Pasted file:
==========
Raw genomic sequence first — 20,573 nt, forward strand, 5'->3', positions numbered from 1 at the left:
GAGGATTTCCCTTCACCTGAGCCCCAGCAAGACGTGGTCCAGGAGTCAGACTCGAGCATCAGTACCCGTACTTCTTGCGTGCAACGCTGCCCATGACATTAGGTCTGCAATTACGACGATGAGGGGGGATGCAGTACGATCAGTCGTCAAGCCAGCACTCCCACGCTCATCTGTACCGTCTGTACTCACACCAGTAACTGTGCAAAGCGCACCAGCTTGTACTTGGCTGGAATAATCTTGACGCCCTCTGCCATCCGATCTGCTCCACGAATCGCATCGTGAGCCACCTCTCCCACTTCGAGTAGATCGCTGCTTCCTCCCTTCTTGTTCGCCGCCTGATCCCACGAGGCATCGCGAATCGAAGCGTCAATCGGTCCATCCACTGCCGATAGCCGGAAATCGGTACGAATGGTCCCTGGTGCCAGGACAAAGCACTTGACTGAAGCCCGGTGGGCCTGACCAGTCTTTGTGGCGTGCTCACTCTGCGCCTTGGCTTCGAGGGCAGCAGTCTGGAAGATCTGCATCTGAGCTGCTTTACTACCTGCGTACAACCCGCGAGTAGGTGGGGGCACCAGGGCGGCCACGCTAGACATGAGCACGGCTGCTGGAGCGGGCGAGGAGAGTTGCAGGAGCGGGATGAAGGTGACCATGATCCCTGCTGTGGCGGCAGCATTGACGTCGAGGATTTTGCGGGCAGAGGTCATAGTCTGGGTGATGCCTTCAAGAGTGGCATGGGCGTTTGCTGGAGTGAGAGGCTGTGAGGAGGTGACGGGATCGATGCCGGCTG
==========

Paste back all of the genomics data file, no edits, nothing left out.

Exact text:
Raw genomic sequence first — 20,573 nt, forward strand, 5'->3', positions numbered from 1 at the left:
GAGGATTTCCCTTCACCTGAGCCCCAGCAAGACGTGGTCCAGGAGTCAGACTCGAGCATCAGTACCCGTACTTCTTGCGTGCAACGCTGCCCATGACATTAGGTCTGCAATTACGACGATGAGGGGGGATGCAGTACGATCAGTCGTCAAGCCAGCACTCCCACGCTCATCTGTACCGTCTGTACTCACACCAGTAACTGTGCAAAGCGCACCAGCTTGTACTTGGCTGGAATAATCTTGACGCCCTCTGCCATCCGATCTGCTCCACGAATCGCATCGTGAGCCACCTCTCCCACTTCGAGTAGATCGCTGCTTCCTCCCTTCTTGTTCGCCGCCTGATCCCACGAGGCATCGCGAATCGAAGCGTCAATCGGTCCATCCACTGCCGATAGCCGGAAATCGGTACGAATGGTCCCTGGTGCCAGGACAAAGCACTTGACTGAAGCCCGGTGGGCCTGACCAGTCTTTGTGGCGTGCTCACTCTGCGCCTTGGCTTCGAGGGCAGCAGTCTGGAAGATCTGCATCTGAGCTGCTTTACTACCTGCGTACAACCCGCGAGTAGGTGGGGGCACCAGGGCGGCCACGCTAGACATGAGCACGGCTGCTGGAGCGGGCGAGGAGAGTTGCAGGAGCGGGATGAAGGTGACCATGATCCCTGCTGTGGCGGCAGCATTGACGTCGAGGATTTTGCGGGCAGAGGTCATAGTCTGGGTGATGCCTTCAAGAGTGGCATGGGCGTTTGCTGGAGTGAGAGGCTGTGAGGAGGTGACGGGATCGATGCCGGCTG